GlaxoSmithKline and Innoviva have bagged a green light in the US for the novel triple therapy inhaler Trelegy Ellipta, opening the door to a new treatment option for patients with Chronic Obstructive Pulmonary Disorder (COPD).
Trelegy Ellipta combines three active molecules - fluticasone furoate, umeclidinium, vilanterol (FF/UMEC/VI), found in Breo Ellipta and Incruse Ellipta - in the same inhaler, and is the first once-daily triple medicine for COPD to hit the market.
It is also the first time a combination of an inhaled corticosteroid (ICS), long-acting beta2-adrenergic agonist (LABA) and long-acting muscarinic antagonist - three commonly use classes of medicine for respiratory conditions - has been approved for use in a single inhaler.
The US Food and Drug Administration has cleared Trelegy Ellipta for the long-term, once-daily, maintenance treatment of COPD, including chronic bronchitis and/or emphysema, in patients who are on a fixed-dose combination of FF and VI for airflow obstruction and reducing exacerbations in whom additional treatment of airflow obstruction is desired, or for patients who are already receiving umeclidinium and a fixed-dose combination of FF/VI.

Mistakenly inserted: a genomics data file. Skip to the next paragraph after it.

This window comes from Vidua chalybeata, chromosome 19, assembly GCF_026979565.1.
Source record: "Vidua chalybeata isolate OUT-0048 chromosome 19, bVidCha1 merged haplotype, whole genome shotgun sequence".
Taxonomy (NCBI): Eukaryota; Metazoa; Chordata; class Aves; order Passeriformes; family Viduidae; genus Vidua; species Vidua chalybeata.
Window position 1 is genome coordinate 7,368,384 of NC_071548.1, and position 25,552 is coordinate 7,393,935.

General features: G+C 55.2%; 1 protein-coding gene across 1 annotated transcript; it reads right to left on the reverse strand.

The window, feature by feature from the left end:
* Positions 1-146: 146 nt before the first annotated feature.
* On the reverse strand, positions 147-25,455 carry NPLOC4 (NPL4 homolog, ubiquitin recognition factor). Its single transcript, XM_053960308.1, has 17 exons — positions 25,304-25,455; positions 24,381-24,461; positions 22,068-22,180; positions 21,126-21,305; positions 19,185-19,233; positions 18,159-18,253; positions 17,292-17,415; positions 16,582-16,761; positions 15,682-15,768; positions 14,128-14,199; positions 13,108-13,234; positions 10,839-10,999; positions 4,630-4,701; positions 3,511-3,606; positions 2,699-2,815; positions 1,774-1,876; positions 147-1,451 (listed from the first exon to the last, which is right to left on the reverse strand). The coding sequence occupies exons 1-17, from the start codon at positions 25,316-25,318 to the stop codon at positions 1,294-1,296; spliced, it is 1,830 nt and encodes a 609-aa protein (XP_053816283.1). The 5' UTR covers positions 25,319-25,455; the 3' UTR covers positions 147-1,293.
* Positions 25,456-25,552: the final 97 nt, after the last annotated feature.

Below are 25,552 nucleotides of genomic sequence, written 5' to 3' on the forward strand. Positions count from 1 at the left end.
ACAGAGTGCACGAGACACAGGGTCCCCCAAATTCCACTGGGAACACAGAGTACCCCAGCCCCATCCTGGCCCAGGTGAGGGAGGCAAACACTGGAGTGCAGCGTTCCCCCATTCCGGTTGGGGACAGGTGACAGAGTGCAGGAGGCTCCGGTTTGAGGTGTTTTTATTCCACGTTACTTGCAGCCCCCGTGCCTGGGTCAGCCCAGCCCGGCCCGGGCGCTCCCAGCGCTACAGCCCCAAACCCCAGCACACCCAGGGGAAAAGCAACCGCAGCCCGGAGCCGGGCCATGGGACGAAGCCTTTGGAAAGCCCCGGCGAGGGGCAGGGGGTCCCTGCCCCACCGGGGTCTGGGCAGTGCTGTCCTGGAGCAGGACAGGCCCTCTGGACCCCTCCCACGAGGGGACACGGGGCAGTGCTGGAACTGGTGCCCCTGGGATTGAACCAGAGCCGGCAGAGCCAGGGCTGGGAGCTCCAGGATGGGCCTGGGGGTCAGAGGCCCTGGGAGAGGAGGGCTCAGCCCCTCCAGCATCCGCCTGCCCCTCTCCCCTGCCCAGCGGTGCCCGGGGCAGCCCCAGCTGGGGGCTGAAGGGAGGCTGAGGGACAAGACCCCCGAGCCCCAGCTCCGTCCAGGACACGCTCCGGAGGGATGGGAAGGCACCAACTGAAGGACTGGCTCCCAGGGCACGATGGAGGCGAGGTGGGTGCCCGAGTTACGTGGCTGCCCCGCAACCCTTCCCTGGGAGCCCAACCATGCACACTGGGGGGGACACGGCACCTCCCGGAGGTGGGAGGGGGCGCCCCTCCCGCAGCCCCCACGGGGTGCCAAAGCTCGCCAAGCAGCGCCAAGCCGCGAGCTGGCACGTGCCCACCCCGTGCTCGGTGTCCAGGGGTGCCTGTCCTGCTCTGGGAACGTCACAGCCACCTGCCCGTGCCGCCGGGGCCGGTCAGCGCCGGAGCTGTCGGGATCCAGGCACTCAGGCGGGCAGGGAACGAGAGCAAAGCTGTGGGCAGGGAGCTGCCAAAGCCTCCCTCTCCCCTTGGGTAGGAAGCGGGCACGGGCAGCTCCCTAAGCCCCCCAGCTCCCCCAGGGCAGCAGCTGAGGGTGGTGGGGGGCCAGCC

“This approval represents a significant therapeutic convenience for those appropriate patients already on Breo Ellipta, that require additional bronchodilation or for those patients already on a combination of Breo Ellipta and Incruse Ellipta,” noted Mike Aguiar, Innoviva’s chief executive.
The decision follows a recent marketing recommendation by the European Medicines Agency’s CHMP, based on data from the FULFIL study showing statistically significant improvements with the triple therapy compared with the dual therapy Symbicort Turbohaler (budesonide/formoterol) in both lung function, as measured by trough FEV1 (+171 mL), and health-related quality of life, as measured by the St. George's Respiratory Questionnaire (-6.6 versus -4.3, respectively).
Also, the study showed a statistically significant and clinically meaningful reduction in the annual rate of moderate/severe exacerbations with FF/UMEC/VI compared to Symbicort Turbohaler, with closed triple therapy showing a 35 percent reduction based on data up to 24 weeks and a 44 percent reduction in the subset of patients that received treatment for up to 52 weeks.
COPD is a common but serious lung disease that is thought to affect 384 million people worldwide.
GSK said it would launch the drug in the US “shortly”.